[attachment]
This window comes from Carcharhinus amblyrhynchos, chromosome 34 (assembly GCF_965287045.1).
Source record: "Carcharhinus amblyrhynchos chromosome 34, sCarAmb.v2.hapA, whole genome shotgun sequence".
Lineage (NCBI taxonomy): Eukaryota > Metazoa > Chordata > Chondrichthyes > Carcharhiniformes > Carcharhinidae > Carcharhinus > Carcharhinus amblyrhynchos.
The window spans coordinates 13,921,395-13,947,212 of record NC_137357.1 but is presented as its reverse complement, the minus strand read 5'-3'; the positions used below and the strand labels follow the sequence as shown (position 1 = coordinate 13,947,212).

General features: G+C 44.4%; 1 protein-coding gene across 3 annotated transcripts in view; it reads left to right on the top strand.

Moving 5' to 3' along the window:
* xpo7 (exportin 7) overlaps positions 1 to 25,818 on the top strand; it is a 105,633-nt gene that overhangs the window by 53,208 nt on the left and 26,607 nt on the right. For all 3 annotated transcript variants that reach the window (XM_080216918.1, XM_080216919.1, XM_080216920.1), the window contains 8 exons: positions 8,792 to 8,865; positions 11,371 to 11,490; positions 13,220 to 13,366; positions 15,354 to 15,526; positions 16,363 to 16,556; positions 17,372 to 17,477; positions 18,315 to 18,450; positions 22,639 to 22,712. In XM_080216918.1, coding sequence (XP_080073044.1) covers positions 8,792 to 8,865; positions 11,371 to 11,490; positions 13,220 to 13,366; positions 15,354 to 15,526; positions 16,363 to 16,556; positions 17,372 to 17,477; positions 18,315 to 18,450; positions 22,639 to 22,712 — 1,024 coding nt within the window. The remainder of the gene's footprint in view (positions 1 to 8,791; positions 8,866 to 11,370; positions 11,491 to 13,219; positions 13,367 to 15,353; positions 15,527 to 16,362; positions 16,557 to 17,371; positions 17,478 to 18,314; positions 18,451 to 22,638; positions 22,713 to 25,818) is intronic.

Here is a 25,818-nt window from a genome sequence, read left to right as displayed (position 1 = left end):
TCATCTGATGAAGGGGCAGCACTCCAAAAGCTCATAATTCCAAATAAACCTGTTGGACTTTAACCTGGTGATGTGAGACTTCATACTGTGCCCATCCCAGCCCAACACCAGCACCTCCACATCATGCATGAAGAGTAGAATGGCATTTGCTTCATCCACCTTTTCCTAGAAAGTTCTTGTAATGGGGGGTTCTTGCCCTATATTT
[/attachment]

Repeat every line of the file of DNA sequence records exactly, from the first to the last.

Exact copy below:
This window comes from Carcharhinus amblyrhynchos, chromosome 34 (assembly GCF_965287045.1).
Source record: "Carcharhinus amblyrhynchos chromosome 34, sCarAmb.v2.hapA, whole genome shotgun sequence".
Lineage (NCBI taxonomy): Eukaryota > Metazoa > Chordata > Chondrichthyes > Carcharhiniformes > Carcharhinidae > Carcharhinus > Carcharhinus amblyrhynchos.
The window spans coordinates 13,921,395-13,947,212 of record NC_137357.1 but is presented as its reverse complement, the minus strand read 5'-3'; the positions used below and the strand labels follow the sequence as shown (position 1 = coordinate 13,947,212).

General features: G+C 44.4%; 1 protein-coding gene across 3 annotated transcripts in view; it reads left to right on the top strand.

Moving 5' to 3' along the window:
* xpo7 (exportin 7) overlaps positions 1 to 25,818 on the top strand; it is a 105,633-nt gene that overhangs the window by 53,208 nt on the left and 26,607 nt on the right. For all 3 annotated transcript variants that reach the window (XM_080216918.1, XM_080216919.1, XM_080216920.1), the window contains 8 exons: positions 8,792 to 8,865; positions 11,371 to 11,490; positions 13,220 to 13,366; positions 15,354 to 15,526; positions 16,363 to 16,556; positions 17,372 to 17,477; positions 18,315 to 18,450; positions 22,639 to 22,712. In XM_080216918.1, coding sequence (XP_080073044.1) covers positions 8,792 to 8,865; positions 11,371 to 11,490; positions 13,220 to 13,366; positions 15,354 to 15,526; positions 16,363 to 16,556; positions 17,372 to 17,477; positions 18,315 to 18,450; positions 22,639 to 22,712 — 1,024 coding nt within the window. The remainder of the gene's footprint in view (positions 1 to 8,791; positions 8,866 to 11,370; positions 11,491 to 13,219; positions 13,367 to 15,353; positions 15,527 to 16,362; positions 16,557 to 17,371; positions 17,478 to 18,314; positions 18,451 to 22,638; positions 22,713 to 25,818) is intronic.

Here is a 25,818-nt window from a genome sequence, read left to right as displayed (position 1 = left end):
TCATCTGATGAAGGGGCAGCACTCCAAAAGCTCATAATTCCAAATAAACCTGTTGGACTTTAACCTGGTGATGTGAGACTTCATACTGTGCCCATCCCAGCCCAACACCAGCACCTCCACATCATGCATGAAGAGTAGAATGGCATTTGCTTCATCCACCTTTTCCTAGAAAGTTCTTGTAATGGGGGGTTCTTGCCCTATATTT